The code you reference is not part of the learning agent. It is part of:
If, as in this case, the environment is provided entirely by software simulation, it is absolutely necessary for it to include a full working model of all state transitions and rewards. That is independent of whether any hidden state makes the problem harder.
I'm just curious why its ok to calculate reward based on hidden state?
In the case of Blackjack, this can be treated not as hidden state that would affect the outcome if only known, but as randomness in the environment over which the agent has no control. Critically, the dealer has no options to behave differently depending on the unknown card, and the dealer's eventual score is entirely unaffected by the player's earlier choices.
It is a subtle difference. If you applied the same environment rules to Poker, where an opponent could behave differently depending on this hidden knowledge, then a simple MDP model is not enough theory to result in an optimal solution. In that case you would need to look into Partially Observable MDPs (POMDPs). Note this would not affect reward calculation in the environment, just the choices of which agent type to use. If you are just learning RL, you probably don't know of any algorithms that could solve this yet.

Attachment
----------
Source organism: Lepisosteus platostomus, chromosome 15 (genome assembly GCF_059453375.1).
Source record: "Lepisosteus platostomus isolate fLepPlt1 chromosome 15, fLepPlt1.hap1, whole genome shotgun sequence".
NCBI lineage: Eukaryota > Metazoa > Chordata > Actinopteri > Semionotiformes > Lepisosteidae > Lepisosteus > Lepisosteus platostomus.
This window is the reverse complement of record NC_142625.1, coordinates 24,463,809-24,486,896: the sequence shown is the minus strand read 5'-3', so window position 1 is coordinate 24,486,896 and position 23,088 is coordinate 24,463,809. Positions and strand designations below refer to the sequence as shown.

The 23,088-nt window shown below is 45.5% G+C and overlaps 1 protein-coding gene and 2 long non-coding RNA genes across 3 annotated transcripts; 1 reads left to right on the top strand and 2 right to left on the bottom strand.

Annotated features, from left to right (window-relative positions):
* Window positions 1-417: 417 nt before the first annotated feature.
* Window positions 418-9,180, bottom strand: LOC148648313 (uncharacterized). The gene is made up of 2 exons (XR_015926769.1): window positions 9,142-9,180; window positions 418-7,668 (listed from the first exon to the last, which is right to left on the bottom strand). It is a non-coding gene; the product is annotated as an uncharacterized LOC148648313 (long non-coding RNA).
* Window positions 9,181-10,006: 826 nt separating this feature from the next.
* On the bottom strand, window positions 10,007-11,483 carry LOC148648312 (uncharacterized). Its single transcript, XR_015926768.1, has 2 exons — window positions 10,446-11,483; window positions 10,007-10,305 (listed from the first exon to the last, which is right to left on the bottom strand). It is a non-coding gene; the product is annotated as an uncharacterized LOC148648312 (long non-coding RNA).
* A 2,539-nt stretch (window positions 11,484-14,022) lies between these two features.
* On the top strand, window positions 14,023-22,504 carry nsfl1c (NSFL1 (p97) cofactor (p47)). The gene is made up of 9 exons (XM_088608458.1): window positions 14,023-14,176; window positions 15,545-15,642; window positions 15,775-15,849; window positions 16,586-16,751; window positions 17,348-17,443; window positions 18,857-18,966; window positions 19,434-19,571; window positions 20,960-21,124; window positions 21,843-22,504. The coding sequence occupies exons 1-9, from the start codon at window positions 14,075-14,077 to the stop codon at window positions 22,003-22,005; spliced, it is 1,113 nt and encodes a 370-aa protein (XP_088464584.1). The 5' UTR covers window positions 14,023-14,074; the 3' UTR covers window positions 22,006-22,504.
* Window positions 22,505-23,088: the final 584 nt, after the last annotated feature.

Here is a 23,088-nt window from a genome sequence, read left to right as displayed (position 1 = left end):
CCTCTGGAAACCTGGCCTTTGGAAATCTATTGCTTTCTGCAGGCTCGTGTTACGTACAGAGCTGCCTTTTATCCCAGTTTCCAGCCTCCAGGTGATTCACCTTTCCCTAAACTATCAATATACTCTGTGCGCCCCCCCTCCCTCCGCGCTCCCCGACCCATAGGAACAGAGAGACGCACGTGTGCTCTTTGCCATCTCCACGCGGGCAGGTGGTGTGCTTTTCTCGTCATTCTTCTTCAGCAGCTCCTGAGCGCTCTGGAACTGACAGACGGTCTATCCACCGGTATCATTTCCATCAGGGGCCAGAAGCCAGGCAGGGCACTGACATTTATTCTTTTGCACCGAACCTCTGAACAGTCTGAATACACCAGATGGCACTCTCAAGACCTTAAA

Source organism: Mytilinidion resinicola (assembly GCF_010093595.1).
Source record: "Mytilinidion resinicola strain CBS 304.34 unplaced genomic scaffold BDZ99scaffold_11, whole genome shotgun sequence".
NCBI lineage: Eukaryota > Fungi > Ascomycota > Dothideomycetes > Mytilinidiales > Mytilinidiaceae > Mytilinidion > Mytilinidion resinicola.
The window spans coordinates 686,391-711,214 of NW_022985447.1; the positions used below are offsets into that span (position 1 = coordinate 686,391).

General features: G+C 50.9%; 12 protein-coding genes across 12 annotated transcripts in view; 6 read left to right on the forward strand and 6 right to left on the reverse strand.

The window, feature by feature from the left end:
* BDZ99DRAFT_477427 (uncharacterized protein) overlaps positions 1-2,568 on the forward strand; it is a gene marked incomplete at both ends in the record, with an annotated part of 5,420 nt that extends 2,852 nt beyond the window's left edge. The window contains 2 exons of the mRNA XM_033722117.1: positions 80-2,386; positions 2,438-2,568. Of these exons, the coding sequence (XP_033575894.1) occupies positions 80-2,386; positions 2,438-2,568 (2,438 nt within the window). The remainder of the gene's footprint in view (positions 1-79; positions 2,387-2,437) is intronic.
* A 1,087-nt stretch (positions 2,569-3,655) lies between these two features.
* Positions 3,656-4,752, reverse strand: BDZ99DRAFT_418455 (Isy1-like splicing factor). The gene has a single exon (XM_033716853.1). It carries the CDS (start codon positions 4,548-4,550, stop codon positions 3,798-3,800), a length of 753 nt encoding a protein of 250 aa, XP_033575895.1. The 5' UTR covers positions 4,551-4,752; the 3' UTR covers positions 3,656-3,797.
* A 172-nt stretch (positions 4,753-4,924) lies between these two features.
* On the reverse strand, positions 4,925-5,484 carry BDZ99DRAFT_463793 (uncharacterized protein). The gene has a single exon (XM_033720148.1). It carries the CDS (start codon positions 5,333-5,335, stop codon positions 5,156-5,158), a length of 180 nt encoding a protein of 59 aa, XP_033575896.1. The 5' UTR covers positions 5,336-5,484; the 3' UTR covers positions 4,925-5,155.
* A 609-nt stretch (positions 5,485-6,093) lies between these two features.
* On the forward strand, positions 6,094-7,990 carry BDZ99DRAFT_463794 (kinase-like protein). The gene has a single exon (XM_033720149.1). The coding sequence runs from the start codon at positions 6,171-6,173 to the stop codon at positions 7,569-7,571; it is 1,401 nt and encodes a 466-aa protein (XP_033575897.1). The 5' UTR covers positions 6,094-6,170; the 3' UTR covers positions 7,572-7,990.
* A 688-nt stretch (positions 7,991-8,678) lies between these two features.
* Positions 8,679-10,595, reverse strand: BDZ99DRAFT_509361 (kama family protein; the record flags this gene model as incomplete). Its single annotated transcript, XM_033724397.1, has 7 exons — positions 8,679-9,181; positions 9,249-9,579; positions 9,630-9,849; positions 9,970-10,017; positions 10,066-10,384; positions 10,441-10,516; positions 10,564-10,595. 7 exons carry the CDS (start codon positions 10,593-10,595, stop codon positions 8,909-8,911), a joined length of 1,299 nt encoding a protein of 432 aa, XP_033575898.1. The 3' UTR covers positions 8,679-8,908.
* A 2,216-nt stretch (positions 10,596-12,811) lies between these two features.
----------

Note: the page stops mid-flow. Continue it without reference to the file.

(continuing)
In practice, a lot of problems are somewhere between a classic MDP and a POMDP - they contain elements which, if the agent could know them, may allow it to achieve a higher expected reward. In many cases though, these elements can either be treated as random (as here in Blackjack) and thus the system is still theoretically a MDP, or they have a very small effect on the optimal policy, so can be ignored for practical purposes (e.g. think of all the physical details in a real cart pole balancing system - friction, temperature, flexing motions etc).